Government treats charities as suppliers, not partners, claims Bond

A report from the international development network calls for more meaningful, inclusive and deliberative engagement with the third sector

Bond's report
Bond's report

The government is ignoring the views of civil society organisations and increasingly treating them as suppliers rather than partners, according to a report published today by Bond.

Ensuring Civil Society is Heard calls for government engagement with the sector to be more meaningful, inclusive and deliberative to improve policy-making and reduce errors.

Bond, a UK network for more than 400 international development organisations, claims that commitments made in last year's Civil Society Strategy by the Department for Digital, Media, Culture & Sport and the 2016 Civil Society Partnership Review by the Department for International Development are not being followed through.

Brexit, the report says, is making things worse by diverting civil servants from their jobs.

To illustrate this, it says a DfID session on financing for development was cancelled a week before it was due to take place because of resource pressures linked to Brexit.

"This paper is a response to failures in the UK government to adequately engage and consult with civil society organisations, leaving them excluded from decision-making processes and exposing government policies and programmes to avoidable errors," the report says.

"Engagement between government and civil society has not lived up to its potential, often being limited and unproductive.

"Despite the UK government’s long-established commitment to working with civil society organisations, many organisations are left frustrated and excluded."

Claire Godfrey, co-author of the report and head of policy and campaigns at Bond, said it had set out to investigate to what extent the 2016 DfID report, which pledged to make its work with civil society more "meaningful, strategic and efficient" and "to involve a broader range of organisations", had been acted on.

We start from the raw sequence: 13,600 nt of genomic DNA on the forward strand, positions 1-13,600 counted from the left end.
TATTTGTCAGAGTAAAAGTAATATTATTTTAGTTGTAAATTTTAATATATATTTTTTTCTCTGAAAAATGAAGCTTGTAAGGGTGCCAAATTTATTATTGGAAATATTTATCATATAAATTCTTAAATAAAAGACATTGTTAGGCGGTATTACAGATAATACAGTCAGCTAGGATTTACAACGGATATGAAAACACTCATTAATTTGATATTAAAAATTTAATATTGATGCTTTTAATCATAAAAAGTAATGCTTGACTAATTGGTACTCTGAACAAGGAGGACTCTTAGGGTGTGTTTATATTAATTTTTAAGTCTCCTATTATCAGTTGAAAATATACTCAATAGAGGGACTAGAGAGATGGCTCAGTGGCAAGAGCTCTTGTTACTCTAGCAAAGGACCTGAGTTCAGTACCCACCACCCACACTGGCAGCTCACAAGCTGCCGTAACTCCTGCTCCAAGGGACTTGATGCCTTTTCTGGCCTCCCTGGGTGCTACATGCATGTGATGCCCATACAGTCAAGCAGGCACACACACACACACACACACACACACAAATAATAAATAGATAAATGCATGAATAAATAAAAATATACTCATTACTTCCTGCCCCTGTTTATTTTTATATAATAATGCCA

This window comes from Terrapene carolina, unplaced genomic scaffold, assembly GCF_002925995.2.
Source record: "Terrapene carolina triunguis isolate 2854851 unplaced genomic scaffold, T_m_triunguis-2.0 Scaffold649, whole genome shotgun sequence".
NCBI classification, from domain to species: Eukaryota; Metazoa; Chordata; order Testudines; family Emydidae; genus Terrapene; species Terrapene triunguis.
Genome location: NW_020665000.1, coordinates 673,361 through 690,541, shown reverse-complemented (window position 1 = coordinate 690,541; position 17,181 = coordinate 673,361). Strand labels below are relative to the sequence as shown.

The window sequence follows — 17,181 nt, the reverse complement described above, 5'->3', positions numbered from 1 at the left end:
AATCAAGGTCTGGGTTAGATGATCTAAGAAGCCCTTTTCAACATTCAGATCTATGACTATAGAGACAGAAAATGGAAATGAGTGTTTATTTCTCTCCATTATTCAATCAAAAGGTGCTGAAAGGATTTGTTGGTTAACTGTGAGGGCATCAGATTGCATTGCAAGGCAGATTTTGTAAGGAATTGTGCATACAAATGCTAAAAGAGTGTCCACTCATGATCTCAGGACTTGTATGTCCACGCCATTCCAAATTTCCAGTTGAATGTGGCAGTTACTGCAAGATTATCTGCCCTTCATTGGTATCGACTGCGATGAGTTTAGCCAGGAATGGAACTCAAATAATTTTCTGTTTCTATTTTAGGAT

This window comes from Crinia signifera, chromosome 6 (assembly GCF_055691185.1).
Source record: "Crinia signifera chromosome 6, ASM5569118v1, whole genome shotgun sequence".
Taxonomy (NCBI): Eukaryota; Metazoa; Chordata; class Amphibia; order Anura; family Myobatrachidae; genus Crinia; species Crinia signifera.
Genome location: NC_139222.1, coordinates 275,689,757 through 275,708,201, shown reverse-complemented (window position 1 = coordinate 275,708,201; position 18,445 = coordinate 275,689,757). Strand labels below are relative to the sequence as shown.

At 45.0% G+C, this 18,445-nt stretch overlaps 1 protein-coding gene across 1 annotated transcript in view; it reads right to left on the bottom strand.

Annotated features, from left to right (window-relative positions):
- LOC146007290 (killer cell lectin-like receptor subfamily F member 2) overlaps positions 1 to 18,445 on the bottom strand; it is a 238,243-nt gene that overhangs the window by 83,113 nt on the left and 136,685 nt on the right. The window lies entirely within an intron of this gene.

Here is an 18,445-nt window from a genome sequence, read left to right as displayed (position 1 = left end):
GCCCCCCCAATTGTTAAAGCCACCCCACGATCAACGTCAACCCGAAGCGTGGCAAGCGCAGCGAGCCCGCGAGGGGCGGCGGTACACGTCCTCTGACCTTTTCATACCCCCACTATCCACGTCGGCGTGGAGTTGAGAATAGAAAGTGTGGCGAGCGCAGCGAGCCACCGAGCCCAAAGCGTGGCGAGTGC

The conclusions are based on analysis of recent engagement since then, feedback from the chairs and members of some of Bond's 44 working groups and individual case studies.

Godfrey told Third Sector that the DfID report and the DCMS's Civil Society Strategy "both showed willing and good sentiments that aren't being followed up".

She added: "Any political oxygen around global and domestic challenges is being consumed by Brexit, which is making the rapid decline in civil society engagement around government policy even more detrimental.

"Now is not the time to be shutting civil society out. Now is the time for meaningful, inclusive and deliberative engagement."

The report highlights DfID's decision to include only the civil society organisations it funds the most in a strategic relationship management system set up in January 2018 as an example of the increasingly transactional relationship.

"This has been further exacerbated by the increased use of fund managers, where grant management is contracted out to private sector consultancy firms," the report says. "UK Aid Connect is now the only fund which DfID manages centrally."

A DfID spokeswoman said: "DfID has a proud track record of working with civil society organisations in every aspect of its work. From driving up safeguarding standards across the aid sector to the UK’s world-leading humanitarian response during crises like Cyclone Idai, working with these vital organisations is at the very heart of our decision-making."

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